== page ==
Saturday had to be the darkest day in the proud history of the Springboks, which goes all the way back to 1891. The 34-32 lost to the Japanese minnows was far worse than the 53-3 hammering England meted out at Twickenham in 2002, or the 49-0 whitewash in Brisbane in 2006. The team that took to the field in green and gold – the most experienced ever – seemed scarcely worthy of the jersey, with the exception, perhaps, of young lock Lood de Jager and veteran Victor Matfield.

Skipper Jean de Villers looked hopelessly out of sorts, and at 34 must surely be at the end of the line. He, together with coach Heyneke Meyer, must shoulder a lot of the blame for not marshalling the troops.

The Springboks played aimlessly, without any real hunger, and looked guilty of taking victory for granted from the first whistle. They conceded a number of penalties and their indiscipline cost them dearly in the final accounting. Not the opportune time for Vodacom to SMS that I had won a Bok jersey. Forget that. The result capped a mediocre last 10 months for the country’s national teams. Bafana and the Proteas will be waiting for the Boks at the airport, I reckon.

The victors have come a long way since they were humiliated by the All Blacks at the 1995 World Cup. They seem to have a taste for southern African opposition, too – the only other team they have managed to best at the global showpiece is Zimbabwe.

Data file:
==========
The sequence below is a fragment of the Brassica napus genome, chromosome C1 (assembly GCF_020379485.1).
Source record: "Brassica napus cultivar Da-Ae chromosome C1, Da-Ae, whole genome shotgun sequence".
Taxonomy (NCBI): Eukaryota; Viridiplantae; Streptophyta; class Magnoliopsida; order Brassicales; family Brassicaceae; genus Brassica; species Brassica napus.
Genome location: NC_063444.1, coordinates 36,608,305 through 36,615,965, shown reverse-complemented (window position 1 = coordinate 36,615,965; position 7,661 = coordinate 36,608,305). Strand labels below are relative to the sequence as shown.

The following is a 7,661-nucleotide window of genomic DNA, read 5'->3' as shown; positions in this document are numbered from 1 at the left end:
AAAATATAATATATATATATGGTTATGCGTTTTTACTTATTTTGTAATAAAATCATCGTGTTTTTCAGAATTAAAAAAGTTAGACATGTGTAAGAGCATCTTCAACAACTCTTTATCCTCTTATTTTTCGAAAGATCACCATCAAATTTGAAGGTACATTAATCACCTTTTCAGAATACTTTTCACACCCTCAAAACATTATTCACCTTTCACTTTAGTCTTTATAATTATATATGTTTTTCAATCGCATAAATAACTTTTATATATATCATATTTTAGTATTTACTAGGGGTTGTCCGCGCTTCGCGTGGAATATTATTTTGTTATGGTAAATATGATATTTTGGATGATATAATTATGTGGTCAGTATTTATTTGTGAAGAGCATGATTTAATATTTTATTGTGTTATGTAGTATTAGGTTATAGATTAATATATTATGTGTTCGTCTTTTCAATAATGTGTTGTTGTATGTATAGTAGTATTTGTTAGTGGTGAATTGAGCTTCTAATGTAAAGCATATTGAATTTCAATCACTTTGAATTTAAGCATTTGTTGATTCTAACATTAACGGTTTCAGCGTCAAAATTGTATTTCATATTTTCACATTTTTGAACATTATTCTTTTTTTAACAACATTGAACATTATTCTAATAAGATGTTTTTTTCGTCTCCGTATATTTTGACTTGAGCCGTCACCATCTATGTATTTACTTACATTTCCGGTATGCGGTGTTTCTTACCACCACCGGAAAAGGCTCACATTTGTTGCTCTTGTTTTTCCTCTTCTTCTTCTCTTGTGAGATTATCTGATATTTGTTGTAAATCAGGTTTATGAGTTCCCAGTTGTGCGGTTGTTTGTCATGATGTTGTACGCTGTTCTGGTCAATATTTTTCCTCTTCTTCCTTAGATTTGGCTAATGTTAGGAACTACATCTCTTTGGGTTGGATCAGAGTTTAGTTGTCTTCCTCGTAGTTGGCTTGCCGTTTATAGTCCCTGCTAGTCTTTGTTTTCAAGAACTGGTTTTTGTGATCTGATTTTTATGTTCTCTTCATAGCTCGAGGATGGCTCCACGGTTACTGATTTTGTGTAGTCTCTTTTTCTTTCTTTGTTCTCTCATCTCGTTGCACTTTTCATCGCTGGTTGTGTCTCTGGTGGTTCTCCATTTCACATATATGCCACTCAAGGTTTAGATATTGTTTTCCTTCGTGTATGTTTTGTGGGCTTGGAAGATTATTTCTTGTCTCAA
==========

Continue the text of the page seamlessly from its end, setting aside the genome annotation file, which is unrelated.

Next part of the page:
You’ve got to hand it to the Japanese. They played with so much pride and passion that it is a wonder that the winning margin was not a lot more than two points. Master tactician Eddie Jones had prepared them well for the Springbok onslaught and they took full advantage of their opponents’ indiscipline. The rugby world is sitting up and taking notice.

Of course, it doesn’t bode well for the Boks’ title aspirations and it will be a miracle if they get anywhere near the final. No team has ever gone on to hoist the Webb Ellis trophy aloft after losing their first game. However, the situation calls for cool heads – especially now that Meyer appears to have avoided the temptation to fall on a Samurai sword – any reactive measures or change of leadership right now could prove even more disastrous.

The blood may be running green on the streets, but the Springboks need the support of the nation now more than ever before.